Sir Aurel Stein has entered the history books for his expeditions, research and collecting in Chinese Turkestan, along the Silk Road. It is the details and excitement of those four major expeditions packed into Annabel Walker's book that provide it with its most vivid material. During the second expedition Stein came across the famous Cave of the Thousand Buddhas at Tan-Huang. The story of his haul of Buddhist manuscripts dating from as early as the fifth century ad, and of the priceless Buddhas, artefacts and other finds, is an amazing narrative. The loads were bought from a Taoist priest, guardian of the shrines, for "a sum which will make our friends at the British Museum chuckle".
Walker continuously and almost apologetically defends Stein's lifelong ability to squeeze money, services, devotion and sacrifice from friends, family and officialdom alike in the pursuit of his goals. The book makes of Stein's explorations a thrilling detective story set against the dying phases of the imperial Great Game.
Stein had a complicated Hungarian childhood, in which he was encouraged and protected by an uncle and an elder brother to fulfil the family's intellectual aspirations. Already, as a student, Stein knew in which direction his work would take him. The influence of Indian art and religion on China and the influence on that same area of his childhood hero, Alexander the Great, were to be his guiding lights. These years also set a pattern for his later life. He was essentially a loner who seemed to use the outlet of letter-writing to express or perhaps even create emotions that he was unable to show in person. The initial recipients were his brother and uncle who looked extensively on his behalf for finance and contacts to enable the young Stein to follow his chosen course of study. Later, he began writing to a small circle of friends who had formed his surrogate family in Lahore, where he took up his first official teaching post and which remained the curious focus for his thoughts until his death in 1943.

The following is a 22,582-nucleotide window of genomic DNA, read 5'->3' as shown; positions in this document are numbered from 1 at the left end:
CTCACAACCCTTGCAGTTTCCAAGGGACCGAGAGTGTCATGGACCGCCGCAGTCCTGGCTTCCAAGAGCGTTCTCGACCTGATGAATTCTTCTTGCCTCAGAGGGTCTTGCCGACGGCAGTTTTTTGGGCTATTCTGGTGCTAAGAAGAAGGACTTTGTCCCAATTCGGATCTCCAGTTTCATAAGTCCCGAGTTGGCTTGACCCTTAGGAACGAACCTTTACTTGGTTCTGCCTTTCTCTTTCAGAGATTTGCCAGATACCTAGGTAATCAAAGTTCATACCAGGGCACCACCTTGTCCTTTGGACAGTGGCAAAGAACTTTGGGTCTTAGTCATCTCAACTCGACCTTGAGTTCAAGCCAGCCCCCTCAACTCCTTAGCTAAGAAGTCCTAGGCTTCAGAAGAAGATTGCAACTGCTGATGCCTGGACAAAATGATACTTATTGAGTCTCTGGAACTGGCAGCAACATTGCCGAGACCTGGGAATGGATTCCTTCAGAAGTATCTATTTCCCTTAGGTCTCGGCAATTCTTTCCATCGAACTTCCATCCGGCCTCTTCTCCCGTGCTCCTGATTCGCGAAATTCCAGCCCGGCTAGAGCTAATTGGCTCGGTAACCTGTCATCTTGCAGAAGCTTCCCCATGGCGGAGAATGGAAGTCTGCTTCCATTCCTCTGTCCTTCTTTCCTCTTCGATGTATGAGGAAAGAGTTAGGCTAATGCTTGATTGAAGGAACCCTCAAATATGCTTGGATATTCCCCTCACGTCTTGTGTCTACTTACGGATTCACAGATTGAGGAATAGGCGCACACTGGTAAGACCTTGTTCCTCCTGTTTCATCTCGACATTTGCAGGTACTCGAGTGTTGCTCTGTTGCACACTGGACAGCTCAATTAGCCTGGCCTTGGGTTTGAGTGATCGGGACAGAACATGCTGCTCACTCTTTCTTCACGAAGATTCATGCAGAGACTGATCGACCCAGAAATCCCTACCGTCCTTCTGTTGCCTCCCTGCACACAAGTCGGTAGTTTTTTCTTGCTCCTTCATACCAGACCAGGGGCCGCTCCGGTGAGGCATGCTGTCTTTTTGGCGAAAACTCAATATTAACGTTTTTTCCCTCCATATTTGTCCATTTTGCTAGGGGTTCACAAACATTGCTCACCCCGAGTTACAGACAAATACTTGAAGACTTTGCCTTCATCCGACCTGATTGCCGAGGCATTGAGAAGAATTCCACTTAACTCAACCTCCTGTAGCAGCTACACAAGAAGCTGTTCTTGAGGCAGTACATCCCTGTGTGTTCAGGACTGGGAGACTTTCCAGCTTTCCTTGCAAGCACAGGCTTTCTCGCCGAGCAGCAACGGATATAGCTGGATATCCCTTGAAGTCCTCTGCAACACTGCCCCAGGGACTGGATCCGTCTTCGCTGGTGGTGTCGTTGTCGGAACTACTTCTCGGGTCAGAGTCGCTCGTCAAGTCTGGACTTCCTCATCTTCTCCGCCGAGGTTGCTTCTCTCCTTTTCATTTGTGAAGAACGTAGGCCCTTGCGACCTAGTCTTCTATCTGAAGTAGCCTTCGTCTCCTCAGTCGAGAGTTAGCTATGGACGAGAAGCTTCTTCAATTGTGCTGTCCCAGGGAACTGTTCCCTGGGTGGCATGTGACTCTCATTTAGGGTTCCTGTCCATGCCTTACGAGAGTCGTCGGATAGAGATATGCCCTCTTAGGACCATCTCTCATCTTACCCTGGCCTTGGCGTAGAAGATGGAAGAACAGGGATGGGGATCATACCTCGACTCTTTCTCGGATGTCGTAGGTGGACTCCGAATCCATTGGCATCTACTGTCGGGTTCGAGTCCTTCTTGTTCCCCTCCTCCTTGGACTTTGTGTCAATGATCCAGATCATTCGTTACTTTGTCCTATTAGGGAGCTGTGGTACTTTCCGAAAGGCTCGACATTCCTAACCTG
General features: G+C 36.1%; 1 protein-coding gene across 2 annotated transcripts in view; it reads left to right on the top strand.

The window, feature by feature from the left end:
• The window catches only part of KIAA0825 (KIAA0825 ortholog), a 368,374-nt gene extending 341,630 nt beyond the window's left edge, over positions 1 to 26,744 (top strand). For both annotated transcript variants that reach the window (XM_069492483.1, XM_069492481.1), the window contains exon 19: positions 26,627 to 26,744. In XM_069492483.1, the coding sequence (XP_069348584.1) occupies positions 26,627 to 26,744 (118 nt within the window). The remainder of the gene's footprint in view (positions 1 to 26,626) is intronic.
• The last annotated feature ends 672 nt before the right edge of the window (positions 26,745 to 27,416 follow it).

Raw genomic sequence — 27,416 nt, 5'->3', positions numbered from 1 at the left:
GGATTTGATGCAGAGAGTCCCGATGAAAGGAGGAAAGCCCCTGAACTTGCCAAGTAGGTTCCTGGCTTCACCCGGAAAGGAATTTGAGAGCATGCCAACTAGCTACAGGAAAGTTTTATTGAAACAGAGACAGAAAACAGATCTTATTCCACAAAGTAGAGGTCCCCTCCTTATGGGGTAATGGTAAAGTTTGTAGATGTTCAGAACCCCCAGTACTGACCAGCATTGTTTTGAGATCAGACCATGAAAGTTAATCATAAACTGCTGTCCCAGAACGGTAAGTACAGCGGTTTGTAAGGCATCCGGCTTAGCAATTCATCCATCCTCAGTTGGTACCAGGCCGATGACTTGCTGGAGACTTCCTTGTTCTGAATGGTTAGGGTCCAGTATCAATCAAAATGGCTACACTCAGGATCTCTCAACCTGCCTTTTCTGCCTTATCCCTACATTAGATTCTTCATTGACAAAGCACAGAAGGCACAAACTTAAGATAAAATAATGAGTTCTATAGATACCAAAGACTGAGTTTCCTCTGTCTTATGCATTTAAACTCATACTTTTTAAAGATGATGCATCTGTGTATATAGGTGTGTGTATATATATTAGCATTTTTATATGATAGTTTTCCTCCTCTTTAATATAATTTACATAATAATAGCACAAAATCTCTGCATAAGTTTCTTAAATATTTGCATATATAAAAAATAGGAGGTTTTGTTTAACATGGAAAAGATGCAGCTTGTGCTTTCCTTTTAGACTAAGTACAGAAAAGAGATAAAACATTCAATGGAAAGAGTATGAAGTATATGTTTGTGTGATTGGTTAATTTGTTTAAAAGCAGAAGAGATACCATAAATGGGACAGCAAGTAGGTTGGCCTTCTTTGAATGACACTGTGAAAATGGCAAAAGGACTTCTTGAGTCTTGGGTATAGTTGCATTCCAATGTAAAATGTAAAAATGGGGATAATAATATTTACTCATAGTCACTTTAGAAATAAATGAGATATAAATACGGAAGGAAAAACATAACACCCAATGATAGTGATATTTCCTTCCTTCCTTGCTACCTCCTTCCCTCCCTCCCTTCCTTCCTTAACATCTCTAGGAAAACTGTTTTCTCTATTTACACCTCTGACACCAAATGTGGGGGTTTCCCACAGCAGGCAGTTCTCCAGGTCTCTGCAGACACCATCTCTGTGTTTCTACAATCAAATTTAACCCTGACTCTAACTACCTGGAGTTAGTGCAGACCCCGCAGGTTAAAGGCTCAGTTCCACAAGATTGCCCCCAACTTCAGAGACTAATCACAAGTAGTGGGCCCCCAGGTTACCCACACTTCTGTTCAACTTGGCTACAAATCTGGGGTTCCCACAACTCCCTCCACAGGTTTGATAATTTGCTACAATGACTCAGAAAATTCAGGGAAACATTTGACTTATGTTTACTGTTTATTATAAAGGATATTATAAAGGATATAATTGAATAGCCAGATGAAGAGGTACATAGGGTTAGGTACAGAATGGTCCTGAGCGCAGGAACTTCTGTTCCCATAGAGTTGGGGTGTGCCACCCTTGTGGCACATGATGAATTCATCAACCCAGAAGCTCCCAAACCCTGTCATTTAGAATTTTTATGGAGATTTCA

"Home" for this itinerant scholar was either up a mountainside in Kashmir or in the house of whichever friend he happened to visit and stay with between expeditions. These were chiefly three younger men who had themselves become friends in Lahore towards the end of the 1880s. Like a group of intellectual musketeers they gave each other noms de guerre, by which they addressed each other. Stein, as the oldest and most dominant, was "the General".
Stein never married and his sexuality remains an enigma, even to his biographer. "He had grown up in a male dominated world I women were distant, difficult to know, easier to revere from afar I it seems perfectly possible that a man such as Stein experienced no sexual passions.'' Possibly the single-minded passion with which he pursued eastern archaeology left him little time, energy or emotion to expend on live human beings, male or female. Possibly the opposite was true: that, unable to find within him the emotion necessary for normal human relationships, Stein turned his energy to academic work. Whatever the truth, oriental studies is the richer for Stein's extraordinary and prolific efforts - not just in Chinese Turkestan but in Iran, Baluchistan, the Punjab, Kurdistan, Iraq and Trans-Jordan. He even finally succeeded in getting to Afghanistan, which had been blocked to him by various regimes throughout his career. Alas it was a brief achievement, for soon after arriving there he died, aged 80, in Kabul.
This is a curious book. Based on a biographer's dream - volumes of letters to and from the subject that cover practically the whole of his life - it is meticulously researched. Yet at the end of it Aurel Stein remains a rather elusive, distant and abrasive character whose great achievement we can applaud but whose personality we rarely warm to.
Andre Singer is adjunct professor of anthropology, University of Southern California, Los Angeles.
Aurel Stein: Pioneer of the Silk Road
Author - Annabel Walker
ISBN - 0 7195 5751 8
Publisher - John Murray
Price - £25.00
Pages - 393